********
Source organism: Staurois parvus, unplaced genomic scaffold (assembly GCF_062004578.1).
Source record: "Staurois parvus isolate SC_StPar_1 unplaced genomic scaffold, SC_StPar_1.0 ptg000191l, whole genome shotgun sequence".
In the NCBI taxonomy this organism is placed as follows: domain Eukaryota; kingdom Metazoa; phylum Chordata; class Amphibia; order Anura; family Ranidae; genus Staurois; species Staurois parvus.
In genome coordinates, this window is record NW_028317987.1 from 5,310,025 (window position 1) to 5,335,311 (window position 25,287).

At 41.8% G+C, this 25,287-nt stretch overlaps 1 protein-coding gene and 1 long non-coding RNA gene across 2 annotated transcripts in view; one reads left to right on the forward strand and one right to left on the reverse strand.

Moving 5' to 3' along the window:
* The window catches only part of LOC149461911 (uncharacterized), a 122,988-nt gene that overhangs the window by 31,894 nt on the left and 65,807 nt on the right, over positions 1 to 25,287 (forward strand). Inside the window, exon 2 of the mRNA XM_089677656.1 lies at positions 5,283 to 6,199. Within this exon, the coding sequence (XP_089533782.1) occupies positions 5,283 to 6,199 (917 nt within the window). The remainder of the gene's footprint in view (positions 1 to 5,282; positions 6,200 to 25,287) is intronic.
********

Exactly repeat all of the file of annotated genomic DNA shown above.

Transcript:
Source organism: Staurois parvus, unplaced genomic scaffold (assembly GCF_062004578.1).
Source record: "Staurois parvus isolate SC_StPar_1 unplaced genomic scaffold, SC_StPar_1.0 ptg000191l, whole genome shotgun sequence".
In the NCBI taxonomy this organism is placed as follows: domain Eukaryota; kingdom Metazoa; phylum Chordata; class Amphibia; order Anura; family Ranidae; genus Staurois; species Staurois parvus.
In genome coordinates, this window is record NW_028317987.1 from 5,310,025 (window position 1) to 5,335,311 (window position 25,287).

At 41.8% G+C, this 25,287-nt stretch overlaps 1 protein-coding gene and 1 long non-coding RNA gene across 2 annotated transcripts in view; one reads left to right on the forward strand and one right to left on the reverse strand.

Moving 5' to 3' along the window:
* The window catches only part of LOC149461911 (uncharacterized), a 122,988-nt gene that overhangs the window by 31,894 nt on the left and 65,807 nt on the right, over positions 1 to 25,287 (forward strand). Inside the window, exon 2 of the mRNA XM_089677656.1 lies at positions 5,283 to 6,199. Within this exon, the coding sequence (XP_089533782.1) occupies positions 5,283 to 6,199 (917 nt within the window). The remainder of the gene's footprint in view (positions 1 to 5,282; positions 6,200 to 25,287) is intronic.